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Entwicklung von festen Katalysatoren für die selektive Oxidation von Methan


Soorholtz,  Mario
Research Group Palkovits, Max-Planck-Institut für Kohlenforschung, Max Planck Society;

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Soorholtz, M. (2014). Entwicklung von festen Katalysatoren für die selektive Oxidation von Methan. PhD Thesis, Ruhr-Universität, Bochum.

Cite as: http://hdl.handle.net/21.11116/0000-0007-E4DD-F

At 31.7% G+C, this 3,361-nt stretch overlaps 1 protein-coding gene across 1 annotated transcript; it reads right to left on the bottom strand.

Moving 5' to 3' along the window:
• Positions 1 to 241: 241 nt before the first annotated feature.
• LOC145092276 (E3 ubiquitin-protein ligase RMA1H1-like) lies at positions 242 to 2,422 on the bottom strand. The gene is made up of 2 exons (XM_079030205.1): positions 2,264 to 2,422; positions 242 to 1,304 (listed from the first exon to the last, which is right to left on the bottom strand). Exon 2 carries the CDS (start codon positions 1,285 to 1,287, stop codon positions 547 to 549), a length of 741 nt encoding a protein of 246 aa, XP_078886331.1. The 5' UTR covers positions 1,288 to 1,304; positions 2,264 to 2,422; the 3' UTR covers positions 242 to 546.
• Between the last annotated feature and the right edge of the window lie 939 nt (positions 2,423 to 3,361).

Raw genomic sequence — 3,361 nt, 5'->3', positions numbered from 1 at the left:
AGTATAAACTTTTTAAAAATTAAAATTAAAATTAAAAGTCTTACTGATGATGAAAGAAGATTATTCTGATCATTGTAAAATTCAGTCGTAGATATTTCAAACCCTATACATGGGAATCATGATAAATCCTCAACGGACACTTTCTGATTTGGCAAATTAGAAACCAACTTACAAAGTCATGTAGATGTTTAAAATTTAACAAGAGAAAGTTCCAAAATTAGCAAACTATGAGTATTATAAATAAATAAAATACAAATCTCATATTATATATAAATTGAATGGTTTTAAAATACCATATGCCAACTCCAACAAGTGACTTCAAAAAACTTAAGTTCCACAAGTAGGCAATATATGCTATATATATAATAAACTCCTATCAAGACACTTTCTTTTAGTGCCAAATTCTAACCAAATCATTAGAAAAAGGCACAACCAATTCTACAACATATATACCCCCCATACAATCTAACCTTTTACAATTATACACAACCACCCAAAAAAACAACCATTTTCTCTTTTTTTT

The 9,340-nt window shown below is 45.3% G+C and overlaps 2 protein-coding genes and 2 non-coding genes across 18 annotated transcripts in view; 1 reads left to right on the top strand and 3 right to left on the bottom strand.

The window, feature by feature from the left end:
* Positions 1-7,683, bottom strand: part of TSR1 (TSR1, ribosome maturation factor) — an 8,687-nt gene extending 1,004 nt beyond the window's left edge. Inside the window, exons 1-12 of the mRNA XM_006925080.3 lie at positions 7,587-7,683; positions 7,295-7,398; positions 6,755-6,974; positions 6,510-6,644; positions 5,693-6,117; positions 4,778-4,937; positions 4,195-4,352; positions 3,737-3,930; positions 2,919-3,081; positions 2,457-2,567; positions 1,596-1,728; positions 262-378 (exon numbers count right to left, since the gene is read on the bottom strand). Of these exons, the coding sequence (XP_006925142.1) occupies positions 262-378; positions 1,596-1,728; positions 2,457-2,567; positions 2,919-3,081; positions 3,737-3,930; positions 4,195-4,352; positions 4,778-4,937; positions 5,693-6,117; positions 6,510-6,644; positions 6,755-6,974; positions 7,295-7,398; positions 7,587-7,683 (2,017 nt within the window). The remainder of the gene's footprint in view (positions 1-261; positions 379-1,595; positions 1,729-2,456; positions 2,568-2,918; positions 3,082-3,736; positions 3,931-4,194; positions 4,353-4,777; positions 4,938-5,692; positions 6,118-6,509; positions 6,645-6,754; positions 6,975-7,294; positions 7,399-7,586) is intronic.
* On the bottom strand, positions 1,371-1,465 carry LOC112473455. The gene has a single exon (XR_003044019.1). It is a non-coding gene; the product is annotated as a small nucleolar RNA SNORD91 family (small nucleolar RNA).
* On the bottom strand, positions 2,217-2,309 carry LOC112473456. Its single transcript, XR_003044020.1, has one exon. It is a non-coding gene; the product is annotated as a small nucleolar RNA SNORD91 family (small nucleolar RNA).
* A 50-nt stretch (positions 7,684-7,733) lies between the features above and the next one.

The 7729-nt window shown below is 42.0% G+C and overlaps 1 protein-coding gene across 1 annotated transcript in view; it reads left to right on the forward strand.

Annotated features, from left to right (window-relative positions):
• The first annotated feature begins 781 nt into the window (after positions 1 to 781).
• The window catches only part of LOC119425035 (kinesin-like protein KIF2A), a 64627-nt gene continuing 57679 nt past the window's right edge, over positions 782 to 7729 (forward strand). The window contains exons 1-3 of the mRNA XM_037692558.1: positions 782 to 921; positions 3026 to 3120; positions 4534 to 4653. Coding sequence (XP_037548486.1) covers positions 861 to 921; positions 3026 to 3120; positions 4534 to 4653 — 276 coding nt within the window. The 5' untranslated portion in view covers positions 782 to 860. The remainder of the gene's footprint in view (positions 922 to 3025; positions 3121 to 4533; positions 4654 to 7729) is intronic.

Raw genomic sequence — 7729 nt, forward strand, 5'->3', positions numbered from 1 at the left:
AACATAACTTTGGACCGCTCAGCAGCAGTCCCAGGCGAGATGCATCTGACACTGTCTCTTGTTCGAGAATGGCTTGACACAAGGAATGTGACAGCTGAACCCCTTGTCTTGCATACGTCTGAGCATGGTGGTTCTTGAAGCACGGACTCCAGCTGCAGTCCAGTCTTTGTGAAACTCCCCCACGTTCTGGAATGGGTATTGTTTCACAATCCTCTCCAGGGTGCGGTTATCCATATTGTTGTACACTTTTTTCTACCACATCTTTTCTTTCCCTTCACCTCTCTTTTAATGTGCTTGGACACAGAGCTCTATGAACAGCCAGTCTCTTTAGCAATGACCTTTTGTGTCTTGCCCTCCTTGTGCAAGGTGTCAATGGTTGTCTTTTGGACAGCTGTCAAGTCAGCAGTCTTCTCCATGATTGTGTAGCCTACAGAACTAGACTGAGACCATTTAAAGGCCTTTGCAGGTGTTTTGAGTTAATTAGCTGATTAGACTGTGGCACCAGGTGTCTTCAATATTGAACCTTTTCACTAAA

In this thesis, various pathways were investigated in order to facilitate the development and improvement of solid catalysts for the selective direct methane oxidation in the platinum/sulfuric acid system. Various catalytic materials were successfully synthesized and systematically investigated with the focus on stability and catalytic performance under reaction conditions. Combined with an intensive material characterization using state-of-the-art techniques it was accomplished to gain an in-depth understanding of the reaction system and to develop a new solid catalyst with superior catalytic activity in direct methane conversion. The synthesis of Pt-modified Covalent Triazine Framework (CTF) was successfully optimized and the influence of synthesis parameters investigated. The intensive characterization of this solid single-site catalyst provided an in-depth insight into material properties and, especially, the interaction of Pt and the carbon support. In order to acquire reliable data on an atomic scale, suitable techniques were used, i.e. 195Pt solid-state NMR, X-ray absorption spectroscopy and aberration-corrected electron microscopy. In particular, it was observed that a PtII species interacts with the pyridinic nitrogen sites of CTF and generates an organometallic complex using the carbon as a solid ligand. Detailed investigations of local Pt environment and geometry for Pt-CTF are in good agreement with its molecular counterpart Pt(bpym)Cl2. Comprehensive studies of Pt-modified CTFs with various material properties and of the influence of reaction conditions on catalytic performance showed that no significant improvement of catalytic performance could be achieved with this solid ligand. However, in screening experiments using various nitrogen-doped carbon materials a number of candidates were identified as promising alternative support materials. Simultaneously, an improved reaction set-up was developed allowing the measurement of reaction rates with much higher precision. By using this new method, it was shown that an alternative biomass-derived carbon material achieved higher reaction rates than the molecular Pt(bpym)Cl2 catalyst. However, recycling experiments revealed a decrease in catalytic activity for the successive runs. Subsequently, this finding was systematically investigated by using polyacrylonitrile-based carbon materials that allow varying material properties in a much broader range than the biomass-derived carbon tested before. In particular, it was shown that the carbonization temperature has a significant influence on the catalytic performance indicating that coordination sites of polyacrylonitrile carbonized at high temperatures, i.e. 1100°C, are highly beneficial and substantially increase the reaction rate. Thus, catalytic activities superior to CTF based catalysts and even to the molecular benchmark catalyst were achieved. Moreover, it was found that material porosity also influenced the reaction rates, indicating that mass transfer processes play an important role under reaction conditions. However, recycling experiments showed a deactivation behavior similar to the biomassderived carbon. The origin of this loss in activity could not be identified so far since complex deactivation pathways have to be investigated in more detail.